I want to quote more or less verbatim a “litigation release” dated 18th March 2010 from the U.S. Securities and Exchange Commission (SEC) website. On that date it charged International Business Machines Corporation (“IBM”) with

“violating the books and records and internal control provisions of the Foreign Corrupt Practices Act of 1977 (“FCPA”) as a result of the provision of improper cash payments, gifts, and travel and entertainment to government officials in South Korea and China. [Note: there is no comparable provision under the Bribery Act]

As alleged in the SEC’s Complaint, from 1998 to 2003, employees of IBM Korea, Inc., an IBM subsidiary, and LG IBM PC Co., Ltd., a joint venture in which IBM held a majority interest, paid cash bribes and provided improper gifts and payments of travel and entertainment expenses to various government officials in South Korea in order to secure the sale of IBM products.

It was further alleged that, from at least 2004 to early 2009, employees of IBM (China) Investment Company Limited and IBM Global Services (China) Co., Ltd., both wholly-owned IBM subsidiaries, engaged in a widespread practice of providing overseas trips, entertainment, and improper gifts to Chinese government officials.

Without admitting or denying the SEC’s allegations, IBM consented to the entry of a final judgment that permanently enjoins the company from violating the books and records and internal control provisions of the FCPA, codified as Sections 13(b)(2)(A) and 13(b)(2)(B) of the Securities Exchange Act of 1934. IBM also agreed to pay disgorgement of $5,300,000, $2,700,000 in prejudgment interest, and a $2,000,000 civil penalty”.

Previously, in 2004 the former head of IBM Korea and two other high-ranking IBM officials were jailed by a court in Seoul after a corruption scandal there.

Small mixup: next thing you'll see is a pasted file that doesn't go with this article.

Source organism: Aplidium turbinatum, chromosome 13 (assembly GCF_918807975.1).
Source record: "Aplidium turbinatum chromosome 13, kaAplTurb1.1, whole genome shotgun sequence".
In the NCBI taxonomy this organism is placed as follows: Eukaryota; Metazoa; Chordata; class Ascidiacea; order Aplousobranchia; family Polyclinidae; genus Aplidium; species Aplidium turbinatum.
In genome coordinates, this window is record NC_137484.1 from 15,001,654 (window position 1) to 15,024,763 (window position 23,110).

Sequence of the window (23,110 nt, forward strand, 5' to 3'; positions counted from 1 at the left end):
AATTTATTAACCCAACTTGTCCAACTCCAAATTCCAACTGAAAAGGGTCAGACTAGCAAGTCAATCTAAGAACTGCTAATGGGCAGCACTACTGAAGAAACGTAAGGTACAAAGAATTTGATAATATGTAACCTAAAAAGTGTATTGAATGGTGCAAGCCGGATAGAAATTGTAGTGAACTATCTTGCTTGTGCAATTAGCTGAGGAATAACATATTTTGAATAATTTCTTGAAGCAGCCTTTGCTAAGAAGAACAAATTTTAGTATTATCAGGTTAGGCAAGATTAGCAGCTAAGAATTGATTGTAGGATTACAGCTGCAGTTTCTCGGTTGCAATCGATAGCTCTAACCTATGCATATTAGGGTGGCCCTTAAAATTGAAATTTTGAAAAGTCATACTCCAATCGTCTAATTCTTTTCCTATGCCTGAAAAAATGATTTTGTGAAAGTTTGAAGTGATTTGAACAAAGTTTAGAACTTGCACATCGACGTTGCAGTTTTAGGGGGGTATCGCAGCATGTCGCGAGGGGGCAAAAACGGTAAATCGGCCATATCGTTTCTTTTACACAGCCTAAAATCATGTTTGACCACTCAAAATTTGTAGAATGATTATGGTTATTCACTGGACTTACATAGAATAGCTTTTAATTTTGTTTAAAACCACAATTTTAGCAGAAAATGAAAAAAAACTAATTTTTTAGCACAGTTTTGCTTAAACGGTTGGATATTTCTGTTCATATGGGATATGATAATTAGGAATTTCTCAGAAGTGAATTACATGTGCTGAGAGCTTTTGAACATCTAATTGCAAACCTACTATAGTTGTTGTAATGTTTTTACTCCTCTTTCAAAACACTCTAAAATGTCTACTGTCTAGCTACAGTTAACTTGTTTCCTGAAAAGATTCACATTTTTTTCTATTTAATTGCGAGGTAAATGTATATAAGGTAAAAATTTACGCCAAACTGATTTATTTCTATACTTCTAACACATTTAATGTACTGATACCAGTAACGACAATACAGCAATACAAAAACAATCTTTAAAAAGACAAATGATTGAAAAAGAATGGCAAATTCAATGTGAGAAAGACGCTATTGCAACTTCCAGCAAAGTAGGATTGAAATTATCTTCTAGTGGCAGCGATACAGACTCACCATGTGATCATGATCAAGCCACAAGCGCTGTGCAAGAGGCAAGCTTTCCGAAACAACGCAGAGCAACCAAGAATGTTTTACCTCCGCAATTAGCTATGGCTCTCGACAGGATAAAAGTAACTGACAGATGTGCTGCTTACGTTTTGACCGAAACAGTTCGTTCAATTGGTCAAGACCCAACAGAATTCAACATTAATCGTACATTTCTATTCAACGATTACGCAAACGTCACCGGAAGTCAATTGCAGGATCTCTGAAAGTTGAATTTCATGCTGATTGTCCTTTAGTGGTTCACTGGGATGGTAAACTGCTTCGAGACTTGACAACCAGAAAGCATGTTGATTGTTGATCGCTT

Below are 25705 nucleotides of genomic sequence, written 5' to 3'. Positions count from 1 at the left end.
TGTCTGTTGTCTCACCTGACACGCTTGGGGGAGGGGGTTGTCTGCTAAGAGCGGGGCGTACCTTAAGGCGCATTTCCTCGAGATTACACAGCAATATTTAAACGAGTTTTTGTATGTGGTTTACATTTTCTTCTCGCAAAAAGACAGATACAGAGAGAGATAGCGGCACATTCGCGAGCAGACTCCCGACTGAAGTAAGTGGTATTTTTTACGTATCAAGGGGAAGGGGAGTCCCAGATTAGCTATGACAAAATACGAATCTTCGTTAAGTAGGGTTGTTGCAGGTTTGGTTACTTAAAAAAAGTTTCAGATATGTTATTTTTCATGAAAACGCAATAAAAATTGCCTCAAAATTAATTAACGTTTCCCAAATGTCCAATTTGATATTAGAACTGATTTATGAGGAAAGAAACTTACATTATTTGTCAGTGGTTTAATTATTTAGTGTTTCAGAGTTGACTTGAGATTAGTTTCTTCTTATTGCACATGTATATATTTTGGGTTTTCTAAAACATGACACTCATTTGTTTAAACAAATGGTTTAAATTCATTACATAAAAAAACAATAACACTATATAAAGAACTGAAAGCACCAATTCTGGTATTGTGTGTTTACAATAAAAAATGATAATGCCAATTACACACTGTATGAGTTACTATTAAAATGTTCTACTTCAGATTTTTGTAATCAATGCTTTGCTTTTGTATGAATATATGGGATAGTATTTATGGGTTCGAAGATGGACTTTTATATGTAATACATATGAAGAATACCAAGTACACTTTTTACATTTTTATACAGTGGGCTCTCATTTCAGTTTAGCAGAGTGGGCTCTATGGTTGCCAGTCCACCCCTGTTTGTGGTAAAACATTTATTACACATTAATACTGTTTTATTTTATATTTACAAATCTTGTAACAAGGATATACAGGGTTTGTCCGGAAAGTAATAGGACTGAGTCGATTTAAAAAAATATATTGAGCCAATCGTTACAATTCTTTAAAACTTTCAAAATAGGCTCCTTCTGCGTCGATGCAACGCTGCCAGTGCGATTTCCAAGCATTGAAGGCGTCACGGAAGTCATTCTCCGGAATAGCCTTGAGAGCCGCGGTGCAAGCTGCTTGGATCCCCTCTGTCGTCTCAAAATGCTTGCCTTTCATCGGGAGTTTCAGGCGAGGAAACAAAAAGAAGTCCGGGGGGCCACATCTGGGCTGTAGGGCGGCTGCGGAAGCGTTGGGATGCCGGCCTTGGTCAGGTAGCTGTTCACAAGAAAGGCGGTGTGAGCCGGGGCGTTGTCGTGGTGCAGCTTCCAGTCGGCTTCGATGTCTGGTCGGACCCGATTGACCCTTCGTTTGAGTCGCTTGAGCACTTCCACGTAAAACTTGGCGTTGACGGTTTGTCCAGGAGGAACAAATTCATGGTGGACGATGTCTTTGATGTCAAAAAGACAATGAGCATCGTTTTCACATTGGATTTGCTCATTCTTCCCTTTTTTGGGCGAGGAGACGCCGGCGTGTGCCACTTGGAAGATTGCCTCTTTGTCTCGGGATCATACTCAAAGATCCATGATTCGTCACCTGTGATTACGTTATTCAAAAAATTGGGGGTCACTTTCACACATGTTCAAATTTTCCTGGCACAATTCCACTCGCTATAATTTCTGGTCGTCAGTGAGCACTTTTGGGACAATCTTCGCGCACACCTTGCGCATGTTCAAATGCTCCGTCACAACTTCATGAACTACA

Jang Gyeong-Ho was IBM Korea’s executive director until January 2004 when he was dismissed after accusations of bribing government officials. The court found that Jang had helped IBM partner firms LG IBM and Winsol to secure up to 66 billion South Korean won (€44m) of hardware supply contracts to five public agencies, including the tax service.

What would be IBM’s predicament in the UK on these same facts if the Bribery Act had been in force at the time that the offences (or alleged offences) had taken place.

IBM is a huge global company operating in over 170 countries with, according to its website, around 400,000 employees globally and its revenues are approaching $100billion. It has around 20,000 employees in the UK alone. It is therefore doing business in the UK for purposes of Section 7 of the Bribery Act. It is likely that IBM would be found to be doing business both through the parent company and through its UK subsidiary, so both companies are liable to prosecution, in theory anyway. The offences as reported seem to have been perpetrated by employees of IBM’s South Korean subsidiary i.e. through “associated persons”.

It follows, therefore, that unless the company had in place “adequate procedures” under the Bribery Act (that is, a robust anti-bribery compliance programme), it would be strictly liable for the corrupt activities in which it engaged in South Korea, even though they took place outside the UK, due to Section 12 (5) :

“(5) An offence is committed under section 7 irrespective of whether the acts or omissions which form part of the offence take place in the United Kingdom or elsewhere”.

This could mean unlimited fines for the company.

The IBM employees who committed the offence(s) in South Korea would only be liable under the Bribery Act if they were either British or had a close connection to the UK (broadly speaking were usually resident in the UK).

So if these offences had taken place in 2012, for example, (by which time we consider it is safe to assume that the UK’s Ministry of Justice would have brought the Act into force), IBM could well have been facing a third prosecution in the UK on the same set of facts, in addition to the two prosecutions that took place in South Korea and the US respectively, as cited above.

But would the Serious Fraud Office have pursued IBM when it had already been prosecuted/pursued in South Korea and the US already? It is not clear whether the SFO would want to use its resources in this way. Their attitude towards such circumstances may (I say may, not will) become clearer when the government’s guidance is published soon, or in any event when they start to prosecute foreign companies under the Bribery Act. If it doesn’t become clear, we shall invite the SFO to comment, either directly by blogging here if they agree to do so, or we will blog further here on any comments they have made to us or publicly.